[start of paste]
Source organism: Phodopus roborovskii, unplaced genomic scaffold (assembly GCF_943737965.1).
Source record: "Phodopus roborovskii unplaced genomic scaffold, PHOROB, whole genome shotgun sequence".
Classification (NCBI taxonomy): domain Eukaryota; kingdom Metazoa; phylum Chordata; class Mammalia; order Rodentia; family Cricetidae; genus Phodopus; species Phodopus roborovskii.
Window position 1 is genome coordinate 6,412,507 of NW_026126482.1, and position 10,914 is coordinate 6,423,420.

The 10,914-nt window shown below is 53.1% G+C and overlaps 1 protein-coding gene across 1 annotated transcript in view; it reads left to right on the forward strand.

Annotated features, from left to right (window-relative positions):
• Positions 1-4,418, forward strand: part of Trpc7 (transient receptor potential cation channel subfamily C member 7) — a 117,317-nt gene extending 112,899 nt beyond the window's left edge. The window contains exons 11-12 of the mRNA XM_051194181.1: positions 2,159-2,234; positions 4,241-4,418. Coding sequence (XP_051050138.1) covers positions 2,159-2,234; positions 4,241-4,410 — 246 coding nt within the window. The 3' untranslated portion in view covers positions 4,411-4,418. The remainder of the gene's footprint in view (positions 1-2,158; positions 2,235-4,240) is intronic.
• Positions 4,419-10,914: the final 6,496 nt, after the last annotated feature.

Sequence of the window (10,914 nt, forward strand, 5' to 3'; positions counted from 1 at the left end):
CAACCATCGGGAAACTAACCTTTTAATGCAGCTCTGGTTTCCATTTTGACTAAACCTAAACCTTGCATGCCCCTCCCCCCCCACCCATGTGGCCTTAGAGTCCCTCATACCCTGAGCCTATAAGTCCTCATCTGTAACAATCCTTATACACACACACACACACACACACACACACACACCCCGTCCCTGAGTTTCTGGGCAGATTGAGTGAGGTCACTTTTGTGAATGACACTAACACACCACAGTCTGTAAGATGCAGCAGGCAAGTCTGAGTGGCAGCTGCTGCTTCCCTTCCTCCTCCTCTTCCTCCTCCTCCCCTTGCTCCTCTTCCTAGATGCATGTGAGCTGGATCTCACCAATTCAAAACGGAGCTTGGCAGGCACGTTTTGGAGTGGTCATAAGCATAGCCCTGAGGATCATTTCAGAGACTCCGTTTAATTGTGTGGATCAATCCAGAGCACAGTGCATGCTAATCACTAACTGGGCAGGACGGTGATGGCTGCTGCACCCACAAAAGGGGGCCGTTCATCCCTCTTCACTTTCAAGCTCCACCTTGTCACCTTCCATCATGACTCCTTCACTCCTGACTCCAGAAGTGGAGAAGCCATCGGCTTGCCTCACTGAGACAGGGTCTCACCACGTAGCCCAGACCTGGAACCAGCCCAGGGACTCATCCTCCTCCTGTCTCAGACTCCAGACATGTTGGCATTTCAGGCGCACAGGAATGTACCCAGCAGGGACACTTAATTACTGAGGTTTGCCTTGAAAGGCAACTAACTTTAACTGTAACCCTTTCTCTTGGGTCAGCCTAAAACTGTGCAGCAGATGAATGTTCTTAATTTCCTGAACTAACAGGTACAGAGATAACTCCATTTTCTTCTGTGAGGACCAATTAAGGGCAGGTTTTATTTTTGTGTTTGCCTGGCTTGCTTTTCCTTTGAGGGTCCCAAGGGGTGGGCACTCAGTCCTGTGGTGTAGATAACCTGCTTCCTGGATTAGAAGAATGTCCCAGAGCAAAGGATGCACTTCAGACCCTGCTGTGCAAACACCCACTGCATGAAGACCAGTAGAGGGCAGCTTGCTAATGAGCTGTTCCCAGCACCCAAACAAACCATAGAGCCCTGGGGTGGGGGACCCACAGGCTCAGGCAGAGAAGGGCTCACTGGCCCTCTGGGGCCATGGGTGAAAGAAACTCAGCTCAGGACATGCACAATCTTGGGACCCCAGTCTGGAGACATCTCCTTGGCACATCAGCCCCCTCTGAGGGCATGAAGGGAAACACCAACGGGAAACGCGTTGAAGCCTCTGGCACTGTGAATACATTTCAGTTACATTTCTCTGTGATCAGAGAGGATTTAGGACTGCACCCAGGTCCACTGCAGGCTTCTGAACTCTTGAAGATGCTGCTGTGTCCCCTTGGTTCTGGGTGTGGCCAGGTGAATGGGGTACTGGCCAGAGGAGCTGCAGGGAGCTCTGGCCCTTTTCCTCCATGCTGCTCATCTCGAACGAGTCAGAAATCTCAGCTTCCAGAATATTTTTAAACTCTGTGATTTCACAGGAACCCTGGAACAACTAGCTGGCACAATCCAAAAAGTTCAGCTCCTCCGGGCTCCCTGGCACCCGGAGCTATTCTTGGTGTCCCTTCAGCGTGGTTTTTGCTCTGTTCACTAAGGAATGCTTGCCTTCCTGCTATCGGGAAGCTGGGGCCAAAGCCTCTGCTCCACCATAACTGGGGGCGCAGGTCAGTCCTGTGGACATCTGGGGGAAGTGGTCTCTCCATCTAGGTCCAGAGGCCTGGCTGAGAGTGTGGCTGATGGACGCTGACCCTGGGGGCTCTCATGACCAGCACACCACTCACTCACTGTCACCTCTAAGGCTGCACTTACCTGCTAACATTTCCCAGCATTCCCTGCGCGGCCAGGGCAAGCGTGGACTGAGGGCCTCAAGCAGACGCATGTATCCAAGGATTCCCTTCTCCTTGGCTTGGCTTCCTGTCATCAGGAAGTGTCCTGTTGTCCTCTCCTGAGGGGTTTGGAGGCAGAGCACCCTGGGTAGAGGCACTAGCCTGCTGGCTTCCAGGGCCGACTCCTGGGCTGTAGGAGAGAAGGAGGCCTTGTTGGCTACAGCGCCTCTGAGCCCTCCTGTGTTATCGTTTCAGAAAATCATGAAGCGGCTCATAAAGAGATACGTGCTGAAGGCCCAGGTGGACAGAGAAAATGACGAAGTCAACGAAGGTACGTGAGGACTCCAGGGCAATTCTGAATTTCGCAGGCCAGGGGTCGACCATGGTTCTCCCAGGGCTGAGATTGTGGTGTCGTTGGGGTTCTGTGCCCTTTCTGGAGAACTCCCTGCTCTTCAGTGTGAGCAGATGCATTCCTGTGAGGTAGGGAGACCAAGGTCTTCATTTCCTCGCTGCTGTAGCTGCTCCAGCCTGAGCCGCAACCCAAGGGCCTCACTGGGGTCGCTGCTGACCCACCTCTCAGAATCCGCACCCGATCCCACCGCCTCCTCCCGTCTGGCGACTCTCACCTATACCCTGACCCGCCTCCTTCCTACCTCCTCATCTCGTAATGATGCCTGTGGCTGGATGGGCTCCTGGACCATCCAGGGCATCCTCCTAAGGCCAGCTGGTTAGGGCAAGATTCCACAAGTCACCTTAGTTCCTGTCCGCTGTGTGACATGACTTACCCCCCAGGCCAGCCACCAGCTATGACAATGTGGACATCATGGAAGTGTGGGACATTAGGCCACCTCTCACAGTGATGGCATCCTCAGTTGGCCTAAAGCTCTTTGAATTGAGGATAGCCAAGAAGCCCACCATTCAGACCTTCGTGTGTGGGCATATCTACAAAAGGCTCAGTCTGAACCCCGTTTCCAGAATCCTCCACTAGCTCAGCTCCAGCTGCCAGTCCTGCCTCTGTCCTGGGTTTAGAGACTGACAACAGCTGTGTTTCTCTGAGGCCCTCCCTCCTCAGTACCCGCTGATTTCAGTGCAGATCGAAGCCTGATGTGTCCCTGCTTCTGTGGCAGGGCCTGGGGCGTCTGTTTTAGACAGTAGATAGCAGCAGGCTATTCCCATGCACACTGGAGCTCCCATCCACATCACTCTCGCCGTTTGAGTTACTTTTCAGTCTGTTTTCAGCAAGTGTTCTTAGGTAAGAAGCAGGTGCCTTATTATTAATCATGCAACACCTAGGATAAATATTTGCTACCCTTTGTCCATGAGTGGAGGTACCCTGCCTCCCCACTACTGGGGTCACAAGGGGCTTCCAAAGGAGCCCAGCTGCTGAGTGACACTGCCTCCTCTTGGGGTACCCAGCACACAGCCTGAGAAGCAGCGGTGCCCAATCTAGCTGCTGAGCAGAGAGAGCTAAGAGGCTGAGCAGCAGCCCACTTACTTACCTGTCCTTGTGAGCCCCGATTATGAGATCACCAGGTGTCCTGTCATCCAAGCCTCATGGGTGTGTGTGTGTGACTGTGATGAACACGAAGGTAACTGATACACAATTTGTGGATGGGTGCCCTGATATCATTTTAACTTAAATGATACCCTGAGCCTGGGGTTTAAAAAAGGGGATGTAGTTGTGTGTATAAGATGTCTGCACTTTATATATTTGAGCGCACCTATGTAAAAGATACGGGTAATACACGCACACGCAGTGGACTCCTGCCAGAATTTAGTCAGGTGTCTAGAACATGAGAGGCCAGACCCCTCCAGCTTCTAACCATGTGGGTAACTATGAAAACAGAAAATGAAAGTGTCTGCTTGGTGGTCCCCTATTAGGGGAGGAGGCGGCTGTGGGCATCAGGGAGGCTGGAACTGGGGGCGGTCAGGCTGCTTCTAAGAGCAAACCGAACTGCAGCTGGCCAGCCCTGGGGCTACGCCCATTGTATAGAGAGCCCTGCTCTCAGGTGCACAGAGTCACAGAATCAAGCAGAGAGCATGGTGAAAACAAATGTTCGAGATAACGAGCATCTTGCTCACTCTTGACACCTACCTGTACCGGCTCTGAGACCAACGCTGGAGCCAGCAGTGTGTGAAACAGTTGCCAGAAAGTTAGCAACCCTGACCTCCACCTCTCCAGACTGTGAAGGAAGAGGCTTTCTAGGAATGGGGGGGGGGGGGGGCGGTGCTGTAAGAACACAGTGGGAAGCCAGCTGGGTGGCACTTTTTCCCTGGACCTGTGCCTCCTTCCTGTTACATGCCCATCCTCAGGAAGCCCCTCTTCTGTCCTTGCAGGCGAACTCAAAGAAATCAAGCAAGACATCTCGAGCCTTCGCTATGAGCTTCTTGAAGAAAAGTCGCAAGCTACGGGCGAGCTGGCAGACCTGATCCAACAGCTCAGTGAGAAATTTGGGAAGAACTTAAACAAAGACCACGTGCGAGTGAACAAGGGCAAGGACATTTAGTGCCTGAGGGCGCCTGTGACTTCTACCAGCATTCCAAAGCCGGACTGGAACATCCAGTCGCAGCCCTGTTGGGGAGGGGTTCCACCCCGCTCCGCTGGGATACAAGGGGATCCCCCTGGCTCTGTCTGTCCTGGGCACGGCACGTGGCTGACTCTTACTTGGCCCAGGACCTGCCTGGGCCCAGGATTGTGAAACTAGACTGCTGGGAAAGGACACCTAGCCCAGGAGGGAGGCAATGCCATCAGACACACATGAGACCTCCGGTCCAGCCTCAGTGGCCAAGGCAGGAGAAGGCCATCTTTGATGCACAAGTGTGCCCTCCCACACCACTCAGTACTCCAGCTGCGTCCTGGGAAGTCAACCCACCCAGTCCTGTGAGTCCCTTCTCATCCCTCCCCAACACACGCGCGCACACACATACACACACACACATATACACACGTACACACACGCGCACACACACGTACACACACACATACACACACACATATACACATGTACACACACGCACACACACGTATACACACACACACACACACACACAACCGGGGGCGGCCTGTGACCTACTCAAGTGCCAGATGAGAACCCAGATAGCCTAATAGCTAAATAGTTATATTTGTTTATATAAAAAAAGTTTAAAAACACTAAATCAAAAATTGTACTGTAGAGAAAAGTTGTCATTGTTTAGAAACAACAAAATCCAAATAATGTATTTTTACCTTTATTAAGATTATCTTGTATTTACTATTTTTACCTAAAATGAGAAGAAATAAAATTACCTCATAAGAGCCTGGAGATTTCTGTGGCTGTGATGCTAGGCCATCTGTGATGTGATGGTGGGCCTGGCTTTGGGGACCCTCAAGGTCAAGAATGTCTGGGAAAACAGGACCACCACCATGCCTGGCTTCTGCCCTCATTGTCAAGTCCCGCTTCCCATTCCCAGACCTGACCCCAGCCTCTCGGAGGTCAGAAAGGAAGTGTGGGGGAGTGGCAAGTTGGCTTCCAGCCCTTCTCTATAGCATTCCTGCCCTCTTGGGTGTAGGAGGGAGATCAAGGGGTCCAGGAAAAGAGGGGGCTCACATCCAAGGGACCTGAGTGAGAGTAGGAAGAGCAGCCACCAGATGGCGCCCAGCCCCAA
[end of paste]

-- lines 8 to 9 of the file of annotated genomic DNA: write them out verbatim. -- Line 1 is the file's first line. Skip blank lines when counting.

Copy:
• Positions 4,419-10,914: the final 6,496 nt, after the last annotated feature.

Sequence of the window (10,914 nt, forward strand, 5' to 3'; positions counted from 1 at the left end):